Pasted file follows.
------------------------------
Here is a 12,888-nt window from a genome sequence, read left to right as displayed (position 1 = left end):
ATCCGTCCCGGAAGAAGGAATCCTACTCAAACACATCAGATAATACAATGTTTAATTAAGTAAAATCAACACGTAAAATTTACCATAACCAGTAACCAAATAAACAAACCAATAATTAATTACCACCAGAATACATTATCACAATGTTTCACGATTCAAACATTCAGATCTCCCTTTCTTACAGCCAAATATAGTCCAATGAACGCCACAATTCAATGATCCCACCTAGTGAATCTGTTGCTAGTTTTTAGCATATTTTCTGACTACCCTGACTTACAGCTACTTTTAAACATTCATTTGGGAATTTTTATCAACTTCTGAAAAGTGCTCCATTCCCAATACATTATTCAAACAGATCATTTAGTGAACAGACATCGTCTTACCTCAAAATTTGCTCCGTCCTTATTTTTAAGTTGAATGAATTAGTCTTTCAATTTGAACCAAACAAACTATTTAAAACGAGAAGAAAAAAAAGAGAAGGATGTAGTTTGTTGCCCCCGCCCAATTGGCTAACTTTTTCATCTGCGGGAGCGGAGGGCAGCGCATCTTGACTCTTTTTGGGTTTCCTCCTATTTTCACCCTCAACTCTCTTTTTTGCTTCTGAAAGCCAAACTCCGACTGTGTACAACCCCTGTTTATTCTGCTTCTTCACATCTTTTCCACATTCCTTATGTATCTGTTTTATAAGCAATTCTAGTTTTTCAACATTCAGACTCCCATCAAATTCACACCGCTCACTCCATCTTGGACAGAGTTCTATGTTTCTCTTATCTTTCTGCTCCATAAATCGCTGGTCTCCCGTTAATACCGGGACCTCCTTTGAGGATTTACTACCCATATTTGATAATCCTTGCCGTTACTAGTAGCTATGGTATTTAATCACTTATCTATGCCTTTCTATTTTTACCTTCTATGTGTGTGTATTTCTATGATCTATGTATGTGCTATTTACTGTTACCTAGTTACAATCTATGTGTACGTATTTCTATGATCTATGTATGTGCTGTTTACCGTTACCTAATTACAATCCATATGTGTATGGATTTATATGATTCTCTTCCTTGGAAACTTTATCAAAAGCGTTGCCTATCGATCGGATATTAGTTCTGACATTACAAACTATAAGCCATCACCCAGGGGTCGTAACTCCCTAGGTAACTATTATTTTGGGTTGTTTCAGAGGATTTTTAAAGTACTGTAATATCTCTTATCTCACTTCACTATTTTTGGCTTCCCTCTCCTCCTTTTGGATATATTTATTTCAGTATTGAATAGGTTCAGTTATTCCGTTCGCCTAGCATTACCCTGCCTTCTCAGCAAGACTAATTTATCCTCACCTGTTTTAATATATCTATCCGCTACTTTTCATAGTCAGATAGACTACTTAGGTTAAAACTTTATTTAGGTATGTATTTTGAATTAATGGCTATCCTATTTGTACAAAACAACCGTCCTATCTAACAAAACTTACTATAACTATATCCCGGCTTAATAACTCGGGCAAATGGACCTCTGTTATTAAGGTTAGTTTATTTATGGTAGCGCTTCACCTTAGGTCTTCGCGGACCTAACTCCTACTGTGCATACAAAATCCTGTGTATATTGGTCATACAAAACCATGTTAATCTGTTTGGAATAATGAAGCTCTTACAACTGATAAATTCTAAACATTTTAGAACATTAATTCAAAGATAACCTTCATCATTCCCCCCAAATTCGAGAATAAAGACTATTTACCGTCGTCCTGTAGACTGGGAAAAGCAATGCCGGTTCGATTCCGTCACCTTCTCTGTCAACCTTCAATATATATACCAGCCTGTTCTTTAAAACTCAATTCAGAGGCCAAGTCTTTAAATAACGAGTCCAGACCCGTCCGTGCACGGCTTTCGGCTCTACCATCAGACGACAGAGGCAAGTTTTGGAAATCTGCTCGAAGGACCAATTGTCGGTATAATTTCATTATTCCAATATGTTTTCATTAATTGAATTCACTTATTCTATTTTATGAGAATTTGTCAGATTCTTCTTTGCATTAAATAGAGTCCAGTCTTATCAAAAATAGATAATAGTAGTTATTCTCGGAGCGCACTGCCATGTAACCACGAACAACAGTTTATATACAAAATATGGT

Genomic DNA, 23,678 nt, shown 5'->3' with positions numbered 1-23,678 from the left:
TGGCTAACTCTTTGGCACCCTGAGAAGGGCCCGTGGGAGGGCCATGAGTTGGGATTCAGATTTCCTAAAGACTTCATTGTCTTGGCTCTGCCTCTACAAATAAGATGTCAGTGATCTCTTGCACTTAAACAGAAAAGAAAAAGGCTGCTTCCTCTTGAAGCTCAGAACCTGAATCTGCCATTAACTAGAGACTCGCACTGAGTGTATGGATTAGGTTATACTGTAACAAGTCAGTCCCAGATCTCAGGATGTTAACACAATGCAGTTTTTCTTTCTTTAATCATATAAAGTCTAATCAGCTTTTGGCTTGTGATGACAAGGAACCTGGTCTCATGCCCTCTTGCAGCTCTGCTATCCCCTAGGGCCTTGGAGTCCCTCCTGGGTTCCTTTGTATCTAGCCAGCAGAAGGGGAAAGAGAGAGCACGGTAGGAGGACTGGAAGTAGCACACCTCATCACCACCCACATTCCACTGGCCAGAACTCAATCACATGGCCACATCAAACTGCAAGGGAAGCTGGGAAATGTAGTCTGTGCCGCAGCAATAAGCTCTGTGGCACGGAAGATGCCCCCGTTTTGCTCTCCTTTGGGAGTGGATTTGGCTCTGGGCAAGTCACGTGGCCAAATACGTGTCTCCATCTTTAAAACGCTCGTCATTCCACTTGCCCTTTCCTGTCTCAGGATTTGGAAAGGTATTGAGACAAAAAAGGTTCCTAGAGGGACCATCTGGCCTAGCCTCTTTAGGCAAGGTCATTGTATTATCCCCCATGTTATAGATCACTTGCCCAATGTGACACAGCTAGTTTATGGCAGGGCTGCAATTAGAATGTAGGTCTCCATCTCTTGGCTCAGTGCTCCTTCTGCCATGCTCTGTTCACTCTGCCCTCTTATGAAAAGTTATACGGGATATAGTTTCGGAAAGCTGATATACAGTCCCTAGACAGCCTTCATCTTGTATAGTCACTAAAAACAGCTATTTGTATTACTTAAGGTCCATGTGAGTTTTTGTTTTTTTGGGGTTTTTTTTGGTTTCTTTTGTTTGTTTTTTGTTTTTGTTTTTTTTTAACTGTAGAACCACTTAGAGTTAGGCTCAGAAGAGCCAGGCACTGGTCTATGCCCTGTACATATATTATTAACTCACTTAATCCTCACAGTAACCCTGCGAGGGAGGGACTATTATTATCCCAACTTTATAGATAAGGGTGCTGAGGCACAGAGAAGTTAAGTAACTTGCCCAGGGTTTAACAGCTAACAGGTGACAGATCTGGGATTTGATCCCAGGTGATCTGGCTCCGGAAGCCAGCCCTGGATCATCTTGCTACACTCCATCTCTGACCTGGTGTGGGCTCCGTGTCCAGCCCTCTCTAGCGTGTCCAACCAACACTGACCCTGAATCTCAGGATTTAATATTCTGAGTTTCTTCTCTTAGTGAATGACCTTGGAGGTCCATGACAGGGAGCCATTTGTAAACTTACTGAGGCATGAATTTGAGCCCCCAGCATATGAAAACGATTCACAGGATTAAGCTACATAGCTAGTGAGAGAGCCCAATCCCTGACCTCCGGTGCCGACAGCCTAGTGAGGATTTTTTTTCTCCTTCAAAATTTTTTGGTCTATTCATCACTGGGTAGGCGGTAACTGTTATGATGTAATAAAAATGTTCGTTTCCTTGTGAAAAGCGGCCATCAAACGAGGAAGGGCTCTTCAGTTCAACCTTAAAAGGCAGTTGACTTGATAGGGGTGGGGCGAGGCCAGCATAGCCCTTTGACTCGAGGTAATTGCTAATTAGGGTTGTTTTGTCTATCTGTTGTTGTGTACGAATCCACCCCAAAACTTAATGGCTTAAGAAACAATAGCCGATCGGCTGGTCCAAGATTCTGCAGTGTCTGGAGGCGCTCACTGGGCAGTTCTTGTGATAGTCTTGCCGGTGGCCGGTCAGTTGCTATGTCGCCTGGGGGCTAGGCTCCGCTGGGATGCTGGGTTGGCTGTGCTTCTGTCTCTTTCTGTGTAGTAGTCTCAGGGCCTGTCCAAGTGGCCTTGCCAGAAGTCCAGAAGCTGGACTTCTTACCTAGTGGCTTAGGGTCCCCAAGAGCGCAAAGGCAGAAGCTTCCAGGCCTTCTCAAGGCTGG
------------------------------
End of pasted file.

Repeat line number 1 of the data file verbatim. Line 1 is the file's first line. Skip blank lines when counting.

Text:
Here is a 12,888-nt window from a genome sequence, read left to right as displayed (position 1 = left end):